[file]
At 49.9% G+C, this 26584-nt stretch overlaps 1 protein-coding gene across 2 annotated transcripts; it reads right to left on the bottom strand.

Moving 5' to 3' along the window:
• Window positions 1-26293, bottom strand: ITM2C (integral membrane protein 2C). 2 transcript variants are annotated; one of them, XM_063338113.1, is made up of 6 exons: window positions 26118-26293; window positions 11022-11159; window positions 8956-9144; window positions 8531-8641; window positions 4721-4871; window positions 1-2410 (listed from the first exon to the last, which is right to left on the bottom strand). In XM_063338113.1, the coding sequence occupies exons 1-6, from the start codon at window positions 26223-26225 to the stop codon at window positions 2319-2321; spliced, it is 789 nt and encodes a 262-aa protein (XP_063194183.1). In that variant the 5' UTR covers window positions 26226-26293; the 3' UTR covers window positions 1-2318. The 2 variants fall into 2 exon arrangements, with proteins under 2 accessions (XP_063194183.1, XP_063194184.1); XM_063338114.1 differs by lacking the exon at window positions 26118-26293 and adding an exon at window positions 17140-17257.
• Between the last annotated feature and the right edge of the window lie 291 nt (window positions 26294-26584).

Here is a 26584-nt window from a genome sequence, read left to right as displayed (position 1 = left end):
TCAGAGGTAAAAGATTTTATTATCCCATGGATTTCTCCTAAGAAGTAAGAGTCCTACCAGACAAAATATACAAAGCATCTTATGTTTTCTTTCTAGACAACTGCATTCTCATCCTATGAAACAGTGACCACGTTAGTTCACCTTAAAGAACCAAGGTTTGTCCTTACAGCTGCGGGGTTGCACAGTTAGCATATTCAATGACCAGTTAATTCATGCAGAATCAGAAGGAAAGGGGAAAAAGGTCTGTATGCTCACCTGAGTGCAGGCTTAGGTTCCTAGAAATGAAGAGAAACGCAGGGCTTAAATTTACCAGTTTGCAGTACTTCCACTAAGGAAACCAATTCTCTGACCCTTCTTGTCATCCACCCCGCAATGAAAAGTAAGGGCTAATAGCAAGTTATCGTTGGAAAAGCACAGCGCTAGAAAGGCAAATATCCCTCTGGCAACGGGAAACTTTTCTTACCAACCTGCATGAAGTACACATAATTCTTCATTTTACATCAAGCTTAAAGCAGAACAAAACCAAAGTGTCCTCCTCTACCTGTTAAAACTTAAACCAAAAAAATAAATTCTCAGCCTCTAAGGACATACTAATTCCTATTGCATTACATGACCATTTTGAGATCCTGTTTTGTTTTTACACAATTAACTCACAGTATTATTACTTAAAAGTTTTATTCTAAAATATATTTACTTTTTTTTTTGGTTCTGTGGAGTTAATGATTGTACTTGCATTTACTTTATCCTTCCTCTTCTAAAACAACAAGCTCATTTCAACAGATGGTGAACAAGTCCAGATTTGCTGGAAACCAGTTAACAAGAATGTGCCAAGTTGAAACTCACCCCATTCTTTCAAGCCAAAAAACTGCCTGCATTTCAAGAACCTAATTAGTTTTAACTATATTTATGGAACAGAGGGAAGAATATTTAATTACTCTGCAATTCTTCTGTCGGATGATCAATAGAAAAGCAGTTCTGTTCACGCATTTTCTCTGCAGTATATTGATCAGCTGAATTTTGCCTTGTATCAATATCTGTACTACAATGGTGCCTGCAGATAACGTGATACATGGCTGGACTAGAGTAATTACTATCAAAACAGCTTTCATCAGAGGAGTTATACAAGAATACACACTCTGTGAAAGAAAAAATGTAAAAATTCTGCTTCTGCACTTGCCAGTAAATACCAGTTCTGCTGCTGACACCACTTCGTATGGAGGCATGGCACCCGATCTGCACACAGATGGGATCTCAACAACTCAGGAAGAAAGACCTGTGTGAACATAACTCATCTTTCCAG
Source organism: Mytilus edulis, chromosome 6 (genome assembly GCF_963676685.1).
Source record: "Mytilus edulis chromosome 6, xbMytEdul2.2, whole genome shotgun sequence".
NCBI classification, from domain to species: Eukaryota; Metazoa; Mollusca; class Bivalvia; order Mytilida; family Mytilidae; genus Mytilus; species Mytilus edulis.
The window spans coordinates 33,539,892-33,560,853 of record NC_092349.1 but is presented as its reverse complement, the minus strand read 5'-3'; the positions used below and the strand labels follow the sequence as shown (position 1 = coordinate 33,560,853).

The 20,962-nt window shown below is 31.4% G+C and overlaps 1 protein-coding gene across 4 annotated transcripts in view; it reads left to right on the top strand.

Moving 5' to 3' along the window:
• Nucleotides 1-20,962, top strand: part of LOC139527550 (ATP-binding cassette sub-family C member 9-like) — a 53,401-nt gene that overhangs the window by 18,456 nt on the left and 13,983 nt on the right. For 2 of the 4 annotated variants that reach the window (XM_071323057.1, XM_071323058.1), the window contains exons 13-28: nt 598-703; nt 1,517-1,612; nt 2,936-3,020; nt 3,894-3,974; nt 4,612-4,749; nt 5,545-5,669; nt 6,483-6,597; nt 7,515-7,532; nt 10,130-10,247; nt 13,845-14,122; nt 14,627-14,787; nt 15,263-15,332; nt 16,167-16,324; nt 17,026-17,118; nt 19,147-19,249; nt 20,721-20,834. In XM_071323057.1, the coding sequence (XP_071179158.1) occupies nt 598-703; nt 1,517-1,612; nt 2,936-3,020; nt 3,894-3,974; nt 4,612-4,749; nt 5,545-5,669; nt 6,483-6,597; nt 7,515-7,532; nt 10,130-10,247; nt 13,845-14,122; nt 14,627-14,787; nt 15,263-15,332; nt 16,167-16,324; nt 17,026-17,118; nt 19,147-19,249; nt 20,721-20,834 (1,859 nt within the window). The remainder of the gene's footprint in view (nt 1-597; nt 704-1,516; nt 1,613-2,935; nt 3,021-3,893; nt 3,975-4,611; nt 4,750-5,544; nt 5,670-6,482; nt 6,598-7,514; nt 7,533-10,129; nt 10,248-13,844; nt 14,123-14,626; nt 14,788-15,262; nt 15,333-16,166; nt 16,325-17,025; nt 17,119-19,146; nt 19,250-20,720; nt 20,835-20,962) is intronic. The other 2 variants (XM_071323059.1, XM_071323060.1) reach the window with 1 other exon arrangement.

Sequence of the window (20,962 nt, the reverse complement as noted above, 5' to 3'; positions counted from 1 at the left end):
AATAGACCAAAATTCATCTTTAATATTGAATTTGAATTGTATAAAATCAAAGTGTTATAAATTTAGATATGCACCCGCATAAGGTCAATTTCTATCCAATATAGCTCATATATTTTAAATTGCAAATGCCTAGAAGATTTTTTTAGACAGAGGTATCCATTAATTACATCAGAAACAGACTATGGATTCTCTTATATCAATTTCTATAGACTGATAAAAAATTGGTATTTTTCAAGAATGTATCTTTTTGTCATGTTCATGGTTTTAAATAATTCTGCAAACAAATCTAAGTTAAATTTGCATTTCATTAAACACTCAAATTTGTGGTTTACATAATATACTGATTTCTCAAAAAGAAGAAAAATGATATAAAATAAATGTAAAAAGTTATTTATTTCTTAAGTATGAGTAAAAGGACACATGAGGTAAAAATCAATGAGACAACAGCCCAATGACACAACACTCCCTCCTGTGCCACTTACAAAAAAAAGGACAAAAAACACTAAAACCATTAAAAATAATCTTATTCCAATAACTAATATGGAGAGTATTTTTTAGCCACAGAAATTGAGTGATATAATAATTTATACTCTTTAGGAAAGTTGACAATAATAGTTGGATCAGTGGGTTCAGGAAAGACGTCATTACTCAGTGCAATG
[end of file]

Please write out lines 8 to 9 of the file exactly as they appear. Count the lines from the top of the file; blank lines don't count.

Source record: "Mytilus edulis chromosome 6, xbMytEdul2.2, whole genome shotgun sequence".
NCBI classification, from domain to species: Eukaryota; Metazoa; Mollusca; class Bivalvia; order Mytilida; family Mytilidae; genus Mytilus; species Mytilus edulis.